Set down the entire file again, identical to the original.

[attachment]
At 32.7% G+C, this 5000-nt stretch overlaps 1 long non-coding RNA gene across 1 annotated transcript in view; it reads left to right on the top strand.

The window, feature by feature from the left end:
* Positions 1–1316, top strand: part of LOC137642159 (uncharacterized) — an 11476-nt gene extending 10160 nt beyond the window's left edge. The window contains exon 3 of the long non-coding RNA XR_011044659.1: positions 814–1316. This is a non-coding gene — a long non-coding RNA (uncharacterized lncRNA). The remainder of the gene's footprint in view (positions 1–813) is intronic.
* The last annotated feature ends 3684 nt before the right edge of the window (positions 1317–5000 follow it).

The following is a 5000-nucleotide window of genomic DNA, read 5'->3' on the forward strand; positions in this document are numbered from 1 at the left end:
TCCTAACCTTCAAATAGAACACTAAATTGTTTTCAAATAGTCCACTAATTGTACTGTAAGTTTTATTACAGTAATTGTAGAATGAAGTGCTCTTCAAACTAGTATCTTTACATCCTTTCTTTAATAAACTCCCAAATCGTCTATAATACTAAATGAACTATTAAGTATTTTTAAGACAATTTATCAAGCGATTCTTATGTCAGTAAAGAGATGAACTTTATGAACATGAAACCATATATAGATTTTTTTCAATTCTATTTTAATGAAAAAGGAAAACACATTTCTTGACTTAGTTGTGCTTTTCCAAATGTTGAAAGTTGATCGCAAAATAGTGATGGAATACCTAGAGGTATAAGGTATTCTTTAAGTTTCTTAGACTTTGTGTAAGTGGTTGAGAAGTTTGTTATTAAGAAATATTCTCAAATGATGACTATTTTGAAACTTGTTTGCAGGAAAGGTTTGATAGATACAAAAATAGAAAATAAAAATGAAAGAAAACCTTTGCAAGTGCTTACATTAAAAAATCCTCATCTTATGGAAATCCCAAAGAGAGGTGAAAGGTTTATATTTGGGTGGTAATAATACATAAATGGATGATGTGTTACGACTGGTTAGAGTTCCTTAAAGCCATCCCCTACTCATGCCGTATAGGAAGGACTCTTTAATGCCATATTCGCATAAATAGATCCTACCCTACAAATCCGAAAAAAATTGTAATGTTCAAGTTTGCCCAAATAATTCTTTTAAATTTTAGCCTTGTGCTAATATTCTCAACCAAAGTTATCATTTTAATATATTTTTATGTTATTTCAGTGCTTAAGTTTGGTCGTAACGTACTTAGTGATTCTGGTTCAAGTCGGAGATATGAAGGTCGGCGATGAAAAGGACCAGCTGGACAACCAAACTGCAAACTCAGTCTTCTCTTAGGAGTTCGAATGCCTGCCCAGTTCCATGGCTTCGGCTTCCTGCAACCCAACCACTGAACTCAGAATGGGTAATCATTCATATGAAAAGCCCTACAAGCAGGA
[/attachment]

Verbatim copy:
At 32.7% G+C, this 5000-nt stretch overlaps 1 long non-coding RNA gene across 1 annotated transcript in view; it reads left to right on the top strand.

The window, feature by feature from the left end:
* Positions 1–1316, top strand: part of LOC137642159 (uncharacterized) — an 11476-nt gene extending 10160 nt beyond the window's left edge. The window contains exon 3 of the long non-coding RNA XR_011044659.1: positions 814–1316. This is a non-coding gene — a long non-coding RNA (uncharacterized lncRNA). The remainder of the gene's footprint in view (positions 1–813) is intronic.
* The last annotated feature ends 3684 nt before the right edge of the window (positions 1317–5000 follow it).

The following is a 5000-nucleotide window of genomic DNA, read 5'->3' on the forward strand; positions in this document are numbered from 1 at the left end:
TCCTAACCTTCAAATAGAACACTAAATTGTTTTCAAATAGTCCACTAATTGTACTGTAAGTTTTATTACAGTAATTGTAGAATGAAGTGCTCTTCAAACTAGTATCTTTACATCCTTTCTTTAATAAACTCCCAAATCGTCTATAATACTAAATGAACTATTAAGTATTTTTAAGACAATTTATCAAGCGATTCTTATGTCAGTAAAGAGATGAACTTTATGAACATGAAACCATATATAGATTTTTTTCAATTCTATTTTAATGAAAAAGGAAAACACATTTCTTGACTTAGTTGTGCTTTTCCAAATGTTGAAAGTTGATCGCAAAATAGTGATGGAATACCTAGAGGTATAAGGTATTCTTTAAGTTTCTTAGACTTTGTGTAAGTGGTTGAGAAGTTTGTTATTAAGAAATATTCTCAAATGATGACTATTTTGAAACTTGTTTGCAGGAAAGGTTTGATAGATACAAAAATAGAAAATAAAAATGAAAGAAAACCTTTGCAAGTGCTTACATTAAAAAATCCTCATCTTATGGAAATCCCAAAGAGAGGTGAAAGGTTTATATTTGGGTGGTAATAATACATAAATGGATGATGTGTTACGACTGGTTAGAGTTCCTTAAAGCCATCCCCTACTCATGCCGTATAGGAAGGACTCTTTAATGCCATATTCGCATAAATAGATCCTACCCTACAAATCCGAAAAAAATTGTAATGTTCAAGTTTGCCCAAATAATTCTTTTAAATTTTAGCCTTGTGCTAATATTCTCAACCAAAGTTATCATTTTAATATATTTTTATGTTATTTCAGTGCTTAAGTTTGGTCGTAACGTACTTAGTGATTCTGGTTCAAGTCGGAGATATGAAGGTCGGCGATGAAAAGGACCAGCTGGACAACCAAACTGCAAACTCAGTCTTCTCTTAGGAGTTCGAATGCCTGCCCAGTTCCATGGCTTCGGCTTCCTGCAACCCAACCACTGAACTCAGAATGGGTAATCATTCATATGAAAAGCCCTACAAGCAGGA